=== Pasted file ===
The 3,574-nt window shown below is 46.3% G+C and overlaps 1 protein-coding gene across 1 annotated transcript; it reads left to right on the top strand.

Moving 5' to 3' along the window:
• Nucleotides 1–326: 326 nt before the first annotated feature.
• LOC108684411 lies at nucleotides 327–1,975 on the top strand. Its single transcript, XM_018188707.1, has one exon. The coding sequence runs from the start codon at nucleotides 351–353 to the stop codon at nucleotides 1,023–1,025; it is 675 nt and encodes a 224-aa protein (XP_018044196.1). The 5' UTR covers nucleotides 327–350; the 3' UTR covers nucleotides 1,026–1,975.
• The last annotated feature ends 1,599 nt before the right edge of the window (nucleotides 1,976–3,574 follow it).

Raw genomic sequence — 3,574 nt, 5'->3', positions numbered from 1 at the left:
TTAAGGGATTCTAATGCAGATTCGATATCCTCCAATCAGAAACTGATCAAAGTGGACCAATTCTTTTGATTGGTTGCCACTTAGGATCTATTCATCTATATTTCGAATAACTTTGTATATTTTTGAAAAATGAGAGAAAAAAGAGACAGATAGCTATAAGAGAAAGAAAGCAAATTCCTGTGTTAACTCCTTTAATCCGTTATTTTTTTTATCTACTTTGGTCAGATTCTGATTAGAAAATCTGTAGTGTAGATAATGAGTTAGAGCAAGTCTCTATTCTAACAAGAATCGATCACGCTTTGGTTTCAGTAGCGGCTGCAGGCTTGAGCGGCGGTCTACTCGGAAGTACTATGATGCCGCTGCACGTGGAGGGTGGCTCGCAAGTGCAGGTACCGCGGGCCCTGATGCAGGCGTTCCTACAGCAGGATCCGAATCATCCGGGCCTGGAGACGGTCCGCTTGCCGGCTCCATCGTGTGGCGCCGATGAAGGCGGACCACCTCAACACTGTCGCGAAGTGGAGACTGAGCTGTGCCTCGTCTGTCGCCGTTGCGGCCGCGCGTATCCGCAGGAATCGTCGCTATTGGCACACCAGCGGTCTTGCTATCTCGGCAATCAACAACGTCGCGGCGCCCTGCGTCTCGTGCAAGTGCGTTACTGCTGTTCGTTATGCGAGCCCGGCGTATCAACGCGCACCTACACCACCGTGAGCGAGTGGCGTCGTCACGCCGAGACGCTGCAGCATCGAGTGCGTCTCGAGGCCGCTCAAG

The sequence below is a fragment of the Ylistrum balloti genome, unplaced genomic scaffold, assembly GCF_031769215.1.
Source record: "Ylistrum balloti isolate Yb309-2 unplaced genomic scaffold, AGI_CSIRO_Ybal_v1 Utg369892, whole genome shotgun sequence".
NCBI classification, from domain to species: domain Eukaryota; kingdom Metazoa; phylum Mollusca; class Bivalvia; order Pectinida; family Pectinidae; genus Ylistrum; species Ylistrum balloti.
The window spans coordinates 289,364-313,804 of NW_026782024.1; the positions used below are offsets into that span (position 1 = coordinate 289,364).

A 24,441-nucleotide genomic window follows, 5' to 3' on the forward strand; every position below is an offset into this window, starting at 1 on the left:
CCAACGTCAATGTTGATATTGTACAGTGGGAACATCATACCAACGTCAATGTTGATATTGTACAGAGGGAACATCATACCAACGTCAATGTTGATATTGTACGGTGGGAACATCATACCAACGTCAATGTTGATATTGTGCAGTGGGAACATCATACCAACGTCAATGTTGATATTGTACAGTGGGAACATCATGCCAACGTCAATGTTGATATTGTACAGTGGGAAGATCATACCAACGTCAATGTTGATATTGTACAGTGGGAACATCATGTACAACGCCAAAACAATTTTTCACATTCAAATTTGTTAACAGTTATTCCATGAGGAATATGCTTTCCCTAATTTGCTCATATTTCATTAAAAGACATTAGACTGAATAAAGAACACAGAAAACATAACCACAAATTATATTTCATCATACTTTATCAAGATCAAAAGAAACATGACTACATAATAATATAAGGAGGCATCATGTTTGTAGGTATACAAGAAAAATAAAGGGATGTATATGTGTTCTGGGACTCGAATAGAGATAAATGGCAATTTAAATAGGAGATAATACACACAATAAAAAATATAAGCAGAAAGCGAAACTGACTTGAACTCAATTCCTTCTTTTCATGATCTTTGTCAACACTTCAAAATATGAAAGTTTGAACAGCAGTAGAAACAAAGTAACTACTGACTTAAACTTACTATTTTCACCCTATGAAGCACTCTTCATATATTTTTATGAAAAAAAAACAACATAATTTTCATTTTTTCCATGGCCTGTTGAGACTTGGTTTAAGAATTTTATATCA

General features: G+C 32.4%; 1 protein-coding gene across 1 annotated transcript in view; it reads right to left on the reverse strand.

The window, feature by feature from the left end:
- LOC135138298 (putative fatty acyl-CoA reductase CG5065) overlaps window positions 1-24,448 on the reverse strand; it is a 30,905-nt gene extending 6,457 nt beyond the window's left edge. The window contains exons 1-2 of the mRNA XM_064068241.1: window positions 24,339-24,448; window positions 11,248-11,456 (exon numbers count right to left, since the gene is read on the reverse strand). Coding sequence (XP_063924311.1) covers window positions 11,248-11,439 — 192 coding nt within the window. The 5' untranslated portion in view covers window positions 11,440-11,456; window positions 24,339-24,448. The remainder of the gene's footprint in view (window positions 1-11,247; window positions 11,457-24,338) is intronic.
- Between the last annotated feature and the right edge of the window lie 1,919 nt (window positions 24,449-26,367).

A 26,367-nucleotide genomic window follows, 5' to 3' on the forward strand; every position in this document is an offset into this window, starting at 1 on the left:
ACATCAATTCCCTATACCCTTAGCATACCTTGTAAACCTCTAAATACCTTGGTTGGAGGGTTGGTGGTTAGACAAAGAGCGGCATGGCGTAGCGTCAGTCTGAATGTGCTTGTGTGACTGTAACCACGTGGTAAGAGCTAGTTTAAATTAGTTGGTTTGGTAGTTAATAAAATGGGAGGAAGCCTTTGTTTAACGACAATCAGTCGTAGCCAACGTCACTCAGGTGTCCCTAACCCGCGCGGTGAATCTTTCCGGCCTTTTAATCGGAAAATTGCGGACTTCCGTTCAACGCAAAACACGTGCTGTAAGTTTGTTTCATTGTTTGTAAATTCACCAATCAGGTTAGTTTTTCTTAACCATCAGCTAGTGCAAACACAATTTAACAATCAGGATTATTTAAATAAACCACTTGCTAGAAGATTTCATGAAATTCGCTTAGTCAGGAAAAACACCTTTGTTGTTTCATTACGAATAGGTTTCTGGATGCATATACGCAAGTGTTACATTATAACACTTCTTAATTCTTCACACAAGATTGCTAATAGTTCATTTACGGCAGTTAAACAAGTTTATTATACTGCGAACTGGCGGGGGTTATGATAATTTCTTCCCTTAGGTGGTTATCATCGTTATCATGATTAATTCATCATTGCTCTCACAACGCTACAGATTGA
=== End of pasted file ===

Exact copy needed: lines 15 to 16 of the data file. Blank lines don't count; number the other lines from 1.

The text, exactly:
The window, feature by feature from the left end:
- LOC135138298 (putative fatty acyl-CoA reductase CG5065) overlaps window positions 1-24,448 on the reverse strand; it is a 30,905-nt gene extending 6,457 nt beyond the window's left edge. The window contains exons 1-2 of the mRNA XM_064068241.1: window positions 24,339-24,448; window positions 11,248-11,456 (exon numbers count right to left, since the gene is read on the reverse strand). Coding sequence (XP_063924311.1) covers window positions 11,248-11,439 — 192 coding nt within the window. The 5' untranslated portion in view covers window positions 11,440-11,456; window positions 24,339-24,448. The remainder of the gene's footprint in view (window positions 1-11,247; window positions 11,457-24,338) is intronic.